The Ultimate Purpose of Servant Leadership

First and foremost, Servant Leadership is about adding value to people and their lives. To be successful at Servant Leadership is to be caring, to help everything and everyone you come across (you touch). Great Leaders understand that the best thing that they can give to others is themselves and their time. Servant Leaders help others reach their true potential, and they do so without any personal agenda.  Their goal in life is to be of value to everyone and anyone. 

A good Servant Leader will help people achieve their best in a number of ways. First is by getting a deeper sense of who they are: understanding their story, their journey in life so far, their deepest fears and desires etc. 

In doing so, a good Servant Leader grasps their aspirations, their pains, the joys, the risks they have taken, the goals they want to achieve in life.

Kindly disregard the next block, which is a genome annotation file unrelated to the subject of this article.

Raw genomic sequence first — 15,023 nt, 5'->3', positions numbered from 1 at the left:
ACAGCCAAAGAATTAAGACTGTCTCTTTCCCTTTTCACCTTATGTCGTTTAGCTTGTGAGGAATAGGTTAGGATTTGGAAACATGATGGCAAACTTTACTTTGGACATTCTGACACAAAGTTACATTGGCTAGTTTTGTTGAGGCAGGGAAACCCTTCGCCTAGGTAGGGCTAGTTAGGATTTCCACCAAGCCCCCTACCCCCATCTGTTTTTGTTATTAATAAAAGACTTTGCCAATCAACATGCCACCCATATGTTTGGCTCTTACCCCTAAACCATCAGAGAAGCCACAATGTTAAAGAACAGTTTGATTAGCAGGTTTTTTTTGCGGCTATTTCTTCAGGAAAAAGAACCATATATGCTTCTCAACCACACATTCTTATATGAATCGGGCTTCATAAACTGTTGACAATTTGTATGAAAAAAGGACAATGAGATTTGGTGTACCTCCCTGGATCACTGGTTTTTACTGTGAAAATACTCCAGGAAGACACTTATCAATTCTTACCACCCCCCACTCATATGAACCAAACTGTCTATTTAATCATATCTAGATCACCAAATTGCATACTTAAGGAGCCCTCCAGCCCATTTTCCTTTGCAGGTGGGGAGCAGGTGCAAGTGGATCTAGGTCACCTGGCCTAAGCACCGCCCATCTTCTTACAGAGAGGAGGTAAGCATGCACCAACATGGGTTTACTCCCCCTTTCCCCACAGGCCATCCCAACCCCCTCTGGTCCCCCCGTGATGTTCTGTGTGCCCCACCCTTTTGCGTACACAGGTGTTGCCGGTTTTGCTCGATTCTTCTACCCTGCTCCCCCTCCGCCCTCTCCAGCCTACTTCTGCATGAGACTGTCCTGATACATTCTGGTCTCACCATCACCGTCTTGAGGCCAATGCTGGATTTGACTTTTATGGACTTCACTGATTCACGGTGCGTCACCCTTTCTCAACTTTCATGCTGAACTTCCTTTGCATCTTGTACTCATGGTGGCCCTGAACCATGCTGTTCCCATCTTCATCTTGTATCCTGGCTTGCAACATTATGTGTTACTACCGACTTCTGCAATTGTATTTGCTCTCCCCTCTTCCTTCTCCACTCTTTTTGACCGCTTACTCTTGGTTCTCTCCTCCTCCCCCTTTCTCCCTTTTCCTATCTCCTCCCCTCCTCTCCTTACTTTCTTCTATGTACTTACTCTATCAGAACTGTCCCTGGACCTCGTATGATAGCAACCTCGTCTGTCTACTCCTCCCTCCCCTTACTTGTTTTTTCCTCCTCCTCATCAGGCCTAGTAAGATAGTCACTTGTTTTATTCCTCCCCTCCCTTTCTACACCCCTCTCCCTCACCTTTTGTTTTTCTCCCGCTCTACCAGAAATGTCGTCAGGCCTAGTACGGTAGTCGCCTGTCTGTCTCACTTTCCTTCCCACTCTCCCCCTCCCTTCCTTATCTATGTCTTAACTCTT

It is as if you are stepping in the shoes of the people you are working with, to understand how it feels to be just them. Just by being  with them, and understanding them, creates a strong bond between you and the people you're working with. It helps to have that strong connection and conviction in your clients that you really care for them, that you are here for them, that you are on the same side as they are, that you are ready to walk an extra mile to be at their level and then take them holding their hands to where they want to reach.

Secondly, make their vision, their needs, their goals and how they want to achieve it, your top priority. Many so-called leaders think about leadership as all about themselves. But it is not the right understanding. In fact, Servant Leaders  focus on the needs and wants of the people and make their (people’s) dreams, hopes and aspirations a priority. 

Servant Leaders nurture people and organizations and align the vision of the organization with the dreams of its people. And, in this alignment, there is great power. A good Servant Leader believes in the people he or she works with, and by doing so, they help the people believe in themselves, which helps the people perform better.